Photo: Saul Loeb-Pool/Getty Images

House Judiciary Chairman Jerry Nadler signaled at today's televised hearing that the committee is broadening the scope of the impeachment inquiry to include Robert Mueller's findings.

Driving the news ... Democrats displayed three impeachable offenses on the screens in the room: Abuse of power and bribery, obstruction of Congress, and obstruction of justice.

Why it matters: This is the clearest sign yet that these could be the articles of impeachment ultimately drafted by the committee.

The big picture: Outside of a few tense exchanges, the hearing hasn't had the fire of the pre-Thanksgiving witnesses.

  • Some Republicans looked bored throughout the hearing.
  • Lawmakers' questions, as in the case of Rep. Matt Gaetz (R-Fla.), were often to cast doubt on witnesses' credibility with insinuations about their partisan motives. [Updated]

Today's agenda: Legal professors walked the panel through whether the evidence gathered in the impeachment inquiry so far meets the historical definition of impeachment.

The Democratic witnesses:

  • Stanford law professor Pamela Karlan: "Everything I know ... tells me that when President Trump invited — indeed, demanded — foreign involvement in our upcoming election, he struck at the very heart of what makes this country the 'republic' to which we pledge allegiance."
  • Harvard law professor Noah Feldman: "President Trump has committed impeachable high crimes and misdemeanors by corruptly abusing the office of the presidency."
  • UNC-Chapel Hill law professor Michael Gerhardt: "The president’s serious misconduct ... are worse than the misconduct of any prior president."

The Republican witness:

  • George Washington University law professor Jonathan Turley: "[O]ne can oppose President Trump’s policies or actions but still conclude that the current legal case for impeachment is not just woefully inadequate, but in some respects, dangerous."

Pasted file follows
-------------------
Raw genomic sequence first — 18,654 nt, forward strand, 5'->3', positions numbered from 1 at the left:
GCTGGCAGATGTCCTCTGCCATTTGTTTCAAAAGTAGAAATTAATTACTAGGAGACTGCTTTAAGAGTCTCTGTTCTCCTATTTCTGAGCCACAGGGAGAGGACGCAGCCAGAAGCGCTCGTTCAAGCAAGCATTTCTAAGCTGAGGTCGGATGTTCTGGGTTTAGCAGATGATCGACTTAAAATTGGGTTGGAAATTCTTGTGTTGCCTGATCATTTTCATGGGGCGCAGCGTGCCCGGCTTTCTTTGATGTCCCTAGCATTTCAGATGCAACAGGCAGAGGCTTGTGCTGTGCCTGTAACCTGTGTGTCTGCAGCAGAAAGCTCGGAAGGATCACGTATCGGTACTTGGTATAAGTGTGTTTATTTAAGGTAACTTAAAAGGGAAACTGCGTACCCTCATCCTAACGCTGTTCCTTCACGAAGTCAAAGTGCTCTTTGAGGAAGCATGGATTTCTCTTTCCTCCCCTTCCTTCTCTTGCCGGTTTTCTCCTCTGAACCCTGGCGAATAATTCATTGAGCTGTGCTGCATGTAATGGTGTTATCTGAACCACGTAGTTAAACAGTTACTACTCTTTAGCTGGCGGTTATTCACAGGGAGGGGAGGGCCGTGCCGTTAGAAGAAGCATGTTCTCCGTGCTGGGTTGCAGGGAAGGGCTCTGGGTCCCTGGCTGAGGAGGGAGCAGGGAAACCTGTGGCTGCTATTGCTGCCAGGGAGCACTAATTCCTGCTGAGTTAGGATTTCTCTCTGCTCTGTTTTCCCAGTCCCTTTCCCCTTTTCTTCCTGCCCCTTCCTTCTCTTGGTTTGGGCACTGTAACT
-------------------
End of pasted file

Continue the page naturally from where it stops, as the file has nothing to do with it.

Watch:

Go deeper

Amy Harder, author of Generate
4 hours ago - Energy & Environment

Climate change goes mainstream in presidential debate

Photo illustration: Aïda Amer/Axios. Photo: Olivier Douliery-Pool/Getty

The most notable part of Thursday’s presidential debate on climate change was the fact it was included as a topic and assumed as a fact.

The big picture: This is the first time in U.S. presidential history that climate change was a featured issue at a debate. It signals how the problem has become part of the fabric of our society. More extreme weather, like the wildfires ravaging Colorado, is pushing the topic to the front-burner.

Finally, a real debate

Photo: Morry Gash/AP

A more disciplined President Trump held back from the rowdy interruptions at tonight's debate in Nashville, while making some assertions so outlandish that Joe Biden chuckled and even closed his eyes. A Trump campaign adviser told Axios: "He finally listened." 

The result: A real debate.

Biden to Trump: "I have not taken a penny from any foreign source ever in my life"

Former VP Joe Biden pushed back Thursday against allegations from President Trump, saying he had never profited from foreign sources. "Nothing was unethical," Biden told debate moderator Kristen Welker about his son Hunter's work in Ukraine while he was vice president.

Why it matters: Earlier on Thursday, Hunter Biden's former business partner, Tony Bobulinski, released a statement saying Joe Biden's claims that he never discussed overseas business dealings with his son were "false."

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